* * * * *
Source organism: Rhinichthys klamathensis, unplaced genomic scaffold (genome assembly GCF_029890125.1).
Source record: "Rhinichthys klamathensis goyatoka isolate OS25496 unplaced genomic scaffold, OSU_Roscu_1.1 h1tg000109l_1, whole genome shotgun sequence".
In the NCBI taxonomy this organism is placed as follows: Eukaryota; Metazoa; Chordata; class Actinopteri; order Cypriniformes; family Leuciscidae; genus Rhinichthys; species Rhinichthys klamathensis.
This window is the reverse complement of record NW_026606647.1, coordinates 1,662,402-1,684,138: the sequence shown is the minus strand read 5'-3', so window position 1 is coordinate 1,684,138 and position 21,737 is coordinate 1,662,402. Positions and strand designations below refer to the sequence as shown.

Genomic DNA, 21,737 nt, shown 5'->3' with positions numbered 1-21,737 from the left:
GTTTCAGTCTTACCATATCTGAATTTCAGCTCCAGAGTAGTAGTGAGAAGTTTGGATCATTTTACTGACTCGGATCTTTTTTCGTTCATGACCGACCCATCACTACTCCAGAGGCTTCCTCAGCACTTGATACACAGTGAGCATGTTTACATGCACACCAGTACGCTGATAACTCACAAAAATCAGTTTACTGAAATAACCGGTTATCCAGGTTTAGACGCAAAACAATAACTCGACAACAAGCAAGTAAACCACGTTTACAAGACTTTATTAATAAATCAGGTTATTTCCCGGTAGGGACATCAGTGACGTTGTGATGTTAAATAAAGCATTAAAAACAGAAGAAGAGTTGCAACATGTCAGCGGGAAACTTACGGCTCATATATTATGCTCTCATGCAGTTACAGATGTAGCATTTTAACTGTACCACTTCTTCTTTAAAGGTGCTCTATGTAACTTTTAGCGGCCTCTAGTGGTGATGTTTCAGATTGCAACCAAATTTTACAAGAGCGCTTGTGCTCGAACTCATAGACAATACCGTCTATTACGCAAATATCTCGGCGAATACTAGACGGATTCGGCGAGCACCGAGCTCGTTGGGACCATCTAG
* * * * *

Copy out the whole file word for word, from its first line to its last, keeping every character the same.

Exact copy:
Source organism: Rhinichthys klamathensis, unplaced genomic scaffold (genome assembly GCF_029890125.1).
Source record: "Rhinichthys klamathensis goyatoka isolate OS25496 unplaced genomic scaffold, OSU_Roscu_1.1 h1tg000109l_1, whole genome shotgun sequence".
In the NCBI taxonomy this organism is placed as follows: Eukaryota; Metazoa; Chordata; class Actinopteri; order Cypriniformes; family Leuciscidae; genus Rhinichthys; species Rhinichthys klamathensis.
This window is the reverse complement of record NW_026606647.1, coordinates 1,662,402-1,684,138: the sequence shown is the minus strand read 5'-3', so window position 1 is coordinate 1,684,138 and position 21,737 is coordinate 1,662,402. Positions and strand designations below refer to the sequence as shown.

Genomic DNA, 21,737 nt, shown 5'->3' with positions numbered 1-21,737 from the left:
GTTTCAGTCTTACCATATCTGAATTTCAGCTCCAGAGTAGTAGTGAGAAGTTTGGATCATTTTACTGACTCGGATCTTTTTTCGTTCATGACCGACCCATCACTACTCCAGAGGCTTCCTCAGCACTTGATACACAGTGAGCATGTTTACATGCACACCAGTACGCTGATAACTCACAAAAATCAGTTTACTGAAATAACCGGTTATCCAGGTTTAGACGCAAAACAATAACTCGACAACAAGCAAGTAAACCACGTTTACAAGACTTTATTAATAAATCAGGTTATTTCCCGGTAGGGACATCAGTGACGTTGTGATGTTAAATAAAGCATTAAAAACAGAAGAAGAGTTGCAACATGTCAGCGGGAAACTTACGGCTCATATATTATGCTCTCATGCAGTTACAGATGTAGCATTTTAACTGTACCACTTCTTCTTTAAAGGTGCTCTATGTAACTTTTAGCGGCCTCTAGTGGTGATGTTTCAGATTGCAACCAAATTTTACAAGAGCGCTTGTGCTCGAACTCATAGACAATACCGTCTATTACGCAAATATCTCGGCGAATACTAGACGGATTCGGCGAGCACCGAGCTCGTTGGGACCATCTAG